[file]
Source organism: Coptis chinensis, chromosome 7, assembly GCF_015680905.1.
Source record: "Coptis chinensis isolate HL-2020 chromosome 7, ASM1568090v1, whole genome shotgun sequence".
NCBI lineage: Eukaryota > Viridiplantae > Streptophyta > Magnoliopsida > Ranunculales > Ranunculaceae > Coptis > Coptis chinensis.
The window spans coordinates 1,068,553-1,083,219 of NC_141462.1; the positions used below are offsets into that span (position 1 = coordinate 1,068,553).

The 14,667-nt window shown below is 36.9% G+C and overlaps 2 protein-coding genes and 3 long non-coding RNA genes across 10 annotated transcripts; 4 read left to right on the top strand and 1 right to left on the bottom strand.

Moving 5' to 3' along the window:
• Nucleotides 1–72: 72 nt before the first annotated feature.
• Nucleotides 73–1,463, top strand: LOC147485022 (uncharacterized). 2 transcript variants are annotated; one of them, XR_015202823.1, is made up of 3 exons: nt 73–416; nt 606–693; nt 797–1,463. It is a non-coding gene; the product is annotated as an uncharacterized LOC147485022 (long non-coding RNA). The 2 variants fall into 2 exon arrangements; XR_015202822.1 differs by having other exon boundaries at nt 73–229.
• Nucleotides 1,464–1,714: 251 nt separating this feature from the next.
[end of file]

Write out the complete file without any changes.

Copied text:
Source organism: Coptis chinensis, chromosome 7, assembly GCF_015680905.1.
Source record: "Coptis chinensis isolate HL-2020 chromosome 7, ASM1568090v1, whole genome shotgun sequence".
NCBI lineage: Eukaryota > Viridiplantae > Streptophyta > Magnoliopsida > Ranunculales > Ranunculaceae > Coptis > Coptis chinensis.
The window spans coordinates 1,068,553-1,083,219 of NC_141462.1; the positions used below are offsets into that span (position 1 = coordinate 1,068,553).

The 14,667-nt window shown below is 36.9% G+C and overlaps 2 protein-coding genes and 3 long non-coding RNA genes across 10 annotated transcripts; 4 read left to right on the top strand and 1 right to left on the bottom strand.

Moving 5' to 3' along the window:
• Nucleotides 1–72: 72 nt before the first annotated feature.
• Nucleotides 73–1,463, top strand: LOC147485022 (uncharacterized). 2 transcript variants are annotated; one of them, XR_015202823.1, is made up of 3 exons: nt 73–416; nt 606–693; nt 797–1,463. It is a non-coding gene; the product is annotated as an uncharacterized LOC147485022 (long non-coding RNA). The 2 variants fall into 2 exon arrangements; XR_015202822.1 differs by having other exon boundaries at nt 73–229.
• Nucleotides 1,464–1,714: 251 nt separating this feature from the next.